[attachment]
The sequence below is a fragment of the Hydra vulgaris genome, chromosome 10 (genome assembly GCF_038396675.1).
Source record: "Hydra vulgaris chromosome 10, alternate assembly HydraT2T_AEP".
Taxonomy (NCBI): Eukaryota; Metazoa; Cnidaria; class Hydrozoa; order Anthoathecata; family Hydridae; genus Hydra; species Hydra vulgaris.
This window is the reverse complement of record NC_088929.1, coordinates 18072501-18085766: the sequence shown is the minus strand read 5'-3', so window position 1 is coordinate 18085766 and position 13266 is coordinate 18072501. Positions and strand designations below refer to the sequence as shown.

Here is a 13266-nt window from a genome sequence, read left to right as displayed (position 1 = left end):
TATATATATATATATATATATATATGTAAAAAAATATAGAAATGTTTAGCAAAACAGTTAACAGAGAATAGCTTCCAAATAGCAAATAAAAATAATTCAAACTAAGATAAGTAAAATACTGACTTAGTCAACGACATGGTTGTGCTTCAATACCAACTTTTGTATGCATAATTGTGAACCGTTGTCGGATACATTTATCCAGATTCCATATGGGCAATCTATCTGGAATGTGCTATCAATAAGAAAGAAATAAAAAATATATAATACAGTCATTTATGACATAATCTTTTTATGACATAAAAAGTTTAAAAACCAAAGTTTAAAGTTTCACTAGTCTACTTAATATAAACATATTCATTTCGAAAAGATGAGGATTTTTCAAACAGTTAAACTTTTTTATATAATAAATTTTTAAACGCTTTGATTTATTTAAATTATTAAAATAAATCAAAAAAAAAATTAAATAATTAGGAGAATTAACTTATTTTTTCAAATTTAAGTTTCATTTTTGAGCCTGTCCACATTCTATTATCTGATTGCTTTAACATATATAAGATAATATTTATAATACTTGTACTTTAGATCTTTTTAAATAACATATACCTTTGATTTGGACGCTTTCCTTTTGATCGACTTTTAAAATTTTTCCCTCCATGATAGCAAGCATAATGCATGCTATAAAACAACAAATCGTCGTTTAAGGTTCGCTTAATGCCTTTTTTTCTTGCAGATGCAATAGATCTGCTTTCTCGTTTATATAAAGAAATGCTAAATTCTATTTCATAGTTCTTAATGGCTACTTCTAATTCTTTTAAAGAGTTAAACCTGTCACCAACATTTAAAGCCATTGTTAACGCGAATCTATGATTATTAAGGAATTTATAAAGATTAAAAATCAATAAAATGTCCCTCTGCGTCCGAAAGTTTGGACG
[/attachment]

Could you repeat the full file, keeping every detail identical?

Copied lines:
The sequence below is a fragment of the Hydra vulgaris genome, chromosome 10 (genome assembly GCF_038396675.1).
Source record: "Hydra vulgaris chromosome 10, alternate assembly HydraT2T_AEP".
Taxonomy (NCBI): Eukaryota; Metazoa; Cnidaria; class Hydrozoa; order Anthoathecata; family Hydridae; genus Hydra; species Hydra vulgaris.
This window is the reverse complement of record NC_088929.1, coordinates 18072501-18085766: the sequence shown is the minus strand read 5'-3', so window position 1 is coordinate 18085766 and position 13266 is coordinate 18072501. Positions and strand designations below refer to the sequence as shown.

Here is a 13266-nt window from a genome sequence, read left to right as displayed (position 1 = left end):
TATATATATATATATATATATATATGTAAAAAAATATAGAAATGTTTAGCAAAACAGTTAACAGAGAATAGCTTCCAAATAGCAAATAAAAATAATTCAAACTAAGATAAGTAAAATACTGACTTAGTCAACGACATGGTTGTGCTTCAATACCAACTTTTGTATGCATAATTGTGAACCGTTGTCGGATACATTTATCCAGATTCCATATGGGCAATCTATCTGGAATGTGCTATCAATAAGAAAGAAATAAAAAATATATAATACAGTCATTTATGACATAATCTTTTTATGACATAAAAAGTTTAAAAACCAAAGTTTAAAGTTTCACTAGTCTACTTAATATAAACATATTCATTTCGAAAAGATGAGGATTTTTCAAACAGTTAAACTTTTTTATATAATAAATTTTTAAACGCTTTGATTTATTTAAATTATTAAAATAAATCAAAAAAAAAATTAAATAATTAGGAGAATTAACTTATTTTTTCAAATTTAAGTTTCATTTTTGAGCCTGTCCACATTCTATTATCTGATTGCTTTAACATATATAAGATAATATTTATAATACTTGTACTTTAGATCTTTTTAAATAACATATACCTTTGATTTGGACGCTTTCCTTTTGATCGACTTTTAAAATTTTTCCCTCCATGATAGCAAGCATAATGCATGCTATAAAACAACAAATCGTCGTTTAAGGTTCGCTTAATGCCTTTTTTTCTTGCAGATGCAATAGATCTGCTTTCTCGTTTATATAAAGAAATGCTAAATTCTATTTCATAGTTCTTAATGGCTACTTCTAATTCTTTTAAAGAGTTAAACCTGTCACCAACATTTAAAGCCATTGTTAACGCGAATCTATGATTATTAAGGAATTTATAAAGATTAAAAATCAATAAAATGTCCCTCTGCGTCCGAAAGTTTGGACG